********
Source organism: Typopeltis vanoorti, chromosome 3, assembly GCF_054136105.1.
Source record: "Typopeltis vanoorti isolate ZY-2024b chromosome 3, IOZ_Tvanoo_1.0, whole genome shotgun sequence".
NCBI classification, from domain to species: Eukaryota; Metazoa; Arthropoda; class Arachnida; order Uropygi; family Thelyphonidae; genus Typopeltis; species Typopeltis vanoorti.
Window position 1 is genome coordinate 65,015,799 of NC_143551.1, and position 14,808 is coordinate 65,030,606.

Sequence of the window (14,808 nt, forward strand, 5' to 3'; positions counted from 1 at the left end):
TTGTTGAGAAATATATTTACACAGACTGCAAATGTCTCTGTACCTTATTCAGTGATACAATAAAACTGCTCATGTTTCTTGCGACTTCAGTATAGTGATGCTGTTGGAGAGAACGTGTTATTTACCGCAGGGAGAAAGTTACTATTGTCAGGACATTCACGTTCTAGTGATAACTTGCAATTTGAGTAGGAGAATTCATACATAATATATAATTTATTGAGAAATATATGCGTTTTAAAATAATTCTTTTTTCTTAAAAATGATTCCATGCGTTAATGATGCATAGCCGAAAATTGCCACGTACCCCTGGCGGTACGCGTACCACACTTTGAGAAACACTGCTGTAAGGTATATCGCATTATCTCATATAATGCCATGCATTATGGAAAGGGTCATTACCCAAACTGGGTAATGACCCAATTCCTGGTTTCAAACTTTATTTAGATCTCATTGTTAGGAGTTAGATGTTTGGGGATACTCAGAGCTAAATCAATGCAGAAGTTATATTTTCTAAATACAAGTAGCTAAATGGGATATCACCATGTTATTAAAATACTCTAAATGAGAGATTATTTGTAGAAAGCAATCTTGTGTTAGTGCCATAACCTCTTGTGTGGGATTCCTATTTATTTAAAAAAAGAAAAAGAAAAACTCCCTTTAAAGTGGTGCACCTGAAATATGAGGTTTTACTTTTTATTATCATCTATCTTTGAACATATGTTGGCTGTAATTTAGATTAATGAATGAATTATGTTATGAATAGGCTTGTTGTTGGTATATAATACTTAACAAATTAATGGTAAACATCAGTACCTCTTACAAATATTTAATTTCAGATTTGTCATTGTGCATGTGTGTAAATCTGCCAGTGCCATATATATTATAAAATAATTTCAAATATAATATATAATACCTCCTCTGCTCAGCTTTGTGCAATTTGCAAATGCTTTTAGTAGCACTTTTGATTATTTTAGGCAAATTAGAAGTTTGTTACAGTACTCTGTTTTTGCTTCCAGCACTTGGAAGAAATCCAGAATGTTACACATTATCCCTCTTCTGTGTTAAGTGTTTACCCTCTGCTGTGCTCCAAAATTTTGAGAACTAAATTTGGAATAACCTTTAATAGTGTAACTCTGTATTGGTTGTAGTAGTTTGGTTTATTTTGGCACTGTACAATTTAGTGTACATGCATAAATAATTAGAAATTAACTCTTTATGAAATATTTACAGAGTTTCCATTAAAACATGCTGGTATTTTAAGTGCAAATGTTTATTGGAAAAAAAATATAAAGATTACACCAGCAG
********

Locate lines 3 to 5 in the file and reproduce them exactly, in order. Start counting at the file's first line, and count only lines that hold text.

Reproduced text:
NCBI classification, from domain to species: Eukaryota; Metazoa; Arthropoda; class Arachnida; order Uropygi; family Thelyphonidae; genus Typopeltis; species Typopeltis vanoorti.
Window position 1 is genome coordinate 65,015,799 of NC_143551.1, and position 14,808 is coordinate 65,030,606.

Sequence of the window (14,808 nt, forward strand, 5' to 3'; positions counted from 1 at the left end):